Copper Hills Grizzlies are fierce, especially when it comes to helping out the local community. Every year, they gather money to provide a nice Christmas for children that otherwise wouldn’t get very much.
“It used to be called Sub for Santa, but now it’s Paws for a Cause, like grizzly paws,” teacher and student government adviser Scott Adamson said. “We use the money to buy Christmas for any child from infant up to 18 years old.”
The school held a kickoff assembly on Dec. 3, and the collections will continue until the closing assembly on Dec. 18. Creativity counts as the students try to raise at least $20,000 in a few short weeks.
“We have ‘The Night Before Christmas’ dance on Dec. 13 that is put on by the class officers. All the money will go toward this program,” Adamson said. “There’s a talent show at the school on Dec. 5 that costs $5 for an individual and $15 for a family. Also, our student body officers literally walk around with donation pails all the time.”
The clubs at the school turn the event into a friendly competition to encourage more donations. Latinos in Action, FCCLA and FBLA are some of the clubs that get involved. People of the Pacific Club make Polynesian food and sell it at lunchtime. After they pay for the cost of the food, they donate the rest. At the closing assembly, the clubs that raise the most money get to pour honey on the heads of their competition.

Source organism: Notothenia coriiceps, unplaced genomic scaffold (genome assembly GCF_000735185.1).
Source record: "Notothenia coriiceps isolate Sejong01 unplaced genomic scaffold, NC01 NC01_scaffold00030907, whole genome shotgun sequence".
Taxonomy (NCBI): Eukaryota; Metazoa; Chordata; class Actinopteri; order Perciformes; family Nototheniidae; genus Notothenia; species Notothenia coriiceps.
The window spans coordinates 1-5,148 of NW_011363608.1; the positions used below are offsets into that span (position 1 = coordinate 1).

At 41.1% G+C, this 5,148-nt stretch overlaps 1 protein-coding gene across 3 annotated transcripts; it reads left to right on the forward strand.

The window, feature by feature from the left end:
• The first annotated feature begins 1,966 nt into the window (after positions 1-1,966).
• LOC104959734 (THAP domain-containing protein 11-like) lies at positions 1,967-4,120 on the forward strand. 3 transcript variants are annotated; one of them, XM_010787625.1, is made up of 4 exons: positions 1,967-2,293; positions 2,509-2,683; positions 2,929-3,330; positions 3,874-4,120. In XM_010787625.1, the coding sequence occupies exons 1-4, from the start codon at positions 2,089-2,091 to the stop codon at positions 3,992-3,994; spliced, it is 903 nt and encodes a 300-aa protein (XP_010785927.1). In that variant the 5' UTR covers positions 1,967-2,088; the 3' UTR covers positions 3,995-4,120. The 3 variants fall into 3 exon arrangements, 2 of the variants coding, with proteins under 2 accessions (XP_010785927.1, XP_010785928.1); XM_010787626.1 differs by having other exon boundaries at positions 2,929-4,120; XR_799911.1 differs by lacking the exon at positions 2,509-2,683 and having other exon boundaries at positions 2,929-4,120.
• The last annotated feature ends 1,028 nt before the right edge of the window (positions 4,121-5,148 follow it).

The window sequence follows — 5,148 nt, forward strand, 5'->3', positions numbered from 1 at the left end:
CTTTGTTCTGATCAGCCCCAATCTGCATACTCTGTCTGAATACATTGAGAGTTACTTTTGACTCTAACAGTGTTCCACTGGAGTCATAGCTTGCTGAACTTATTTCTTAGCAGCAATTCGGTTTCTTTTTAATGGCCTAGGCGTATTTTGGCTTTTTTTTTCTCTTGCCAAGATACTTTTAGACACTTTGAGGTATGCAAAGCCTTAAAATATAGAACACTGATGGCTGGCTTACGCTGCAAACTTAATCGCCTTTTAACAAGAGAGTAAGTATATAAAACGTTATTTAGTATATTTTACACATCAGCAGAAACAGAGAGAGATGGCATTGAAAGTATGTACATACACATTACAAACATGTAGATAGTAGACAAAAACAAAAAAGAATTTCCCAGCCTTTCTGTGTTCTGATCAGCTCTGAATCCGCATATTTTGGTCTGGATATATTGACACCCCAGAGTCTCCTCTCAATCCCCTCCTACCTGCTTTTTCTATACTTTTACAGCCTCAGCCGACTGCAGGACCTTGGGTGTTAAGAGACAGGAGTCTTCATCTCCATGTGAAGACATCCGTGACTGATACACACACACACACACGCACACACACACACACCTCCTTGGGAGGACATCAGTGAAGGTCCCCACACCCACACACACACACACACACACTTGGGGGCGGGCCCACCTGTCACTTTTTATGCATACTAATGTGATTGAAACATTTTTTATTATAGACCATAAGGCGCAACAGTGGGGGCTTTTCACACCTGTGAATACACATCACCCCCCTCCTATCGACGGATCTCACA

“Our fundraising is strictly kids, parents and community,” Adamson said. “Our students usually do so well, there’s money left over that we can use to help others throughout the year.”
For Christmas, the gifts usually include clothing, coats, boots and basic necessities. If there is extra money, they add a few toys.
“We like to keep it local. Last year, we delivered presents to 114 kids, and 100 of them were in West Jordan boundaries,” Adamson said. “Probably 80 or 90 percent of the proceeds stay in West Jordan and mostly Copper Hills. We like to shop locally, we like to donate locally.”
On Black Friday, several student body officers helped bag purchases at Smith’s Marketplace in West Jordan. The store donated money to get the fundraiser started, and the students got to start their service right away.
“Our principal, Todd Quarnberg, is behind it. It’s a good program. We want our students to learn more than academics,” Adamson said. “I’m lucky just to be a part of it.”